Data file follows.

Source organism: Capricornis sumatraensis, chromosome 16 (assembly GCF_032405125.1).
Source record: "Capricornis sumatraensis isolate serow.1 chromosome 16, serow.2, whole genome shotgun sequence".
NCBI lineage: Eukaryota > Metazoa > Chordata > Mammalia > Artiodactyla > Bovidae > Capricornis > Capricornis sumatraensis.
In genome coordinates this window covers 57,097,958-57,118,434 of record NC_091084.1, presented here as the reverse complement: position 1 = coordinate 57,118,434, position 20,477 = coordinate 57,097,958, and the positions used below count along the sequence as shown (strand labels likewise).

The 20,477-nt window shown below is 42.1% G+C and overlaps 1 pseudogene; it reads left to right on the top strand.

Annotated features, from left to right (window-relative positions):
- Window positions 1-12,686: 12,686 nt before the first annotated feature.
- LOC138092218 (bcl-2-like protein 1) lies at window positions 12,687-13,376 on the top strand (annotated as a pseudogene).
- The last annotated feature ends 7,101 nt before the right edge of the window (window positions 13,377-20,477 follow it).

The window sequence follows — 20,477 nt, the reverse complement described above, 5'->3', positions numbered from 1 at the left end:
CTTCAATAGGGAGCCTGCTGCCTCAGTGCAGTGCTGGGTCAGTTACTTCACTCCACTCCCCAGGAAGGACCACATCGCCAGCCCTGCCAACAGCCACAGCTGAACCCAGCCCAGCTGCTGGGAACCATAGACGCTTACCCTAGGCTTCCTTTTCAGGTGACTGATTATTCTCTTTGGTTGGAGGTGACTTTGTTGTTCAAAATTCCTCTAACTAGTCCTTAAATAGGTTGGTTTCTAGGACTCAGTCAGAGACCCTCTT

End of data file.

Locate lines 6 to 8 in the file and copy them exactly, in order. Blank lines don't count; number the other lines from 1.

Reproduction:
Annotated features, from left to right (window-relative positions):
- Window positions 1-12,686: 12,686 nt before the first annotated feature.
- LOC138092218 (bcl-2-like protein 1) lies at window positions 12,687-13,376 on the top strand (annotated as a pseudogene).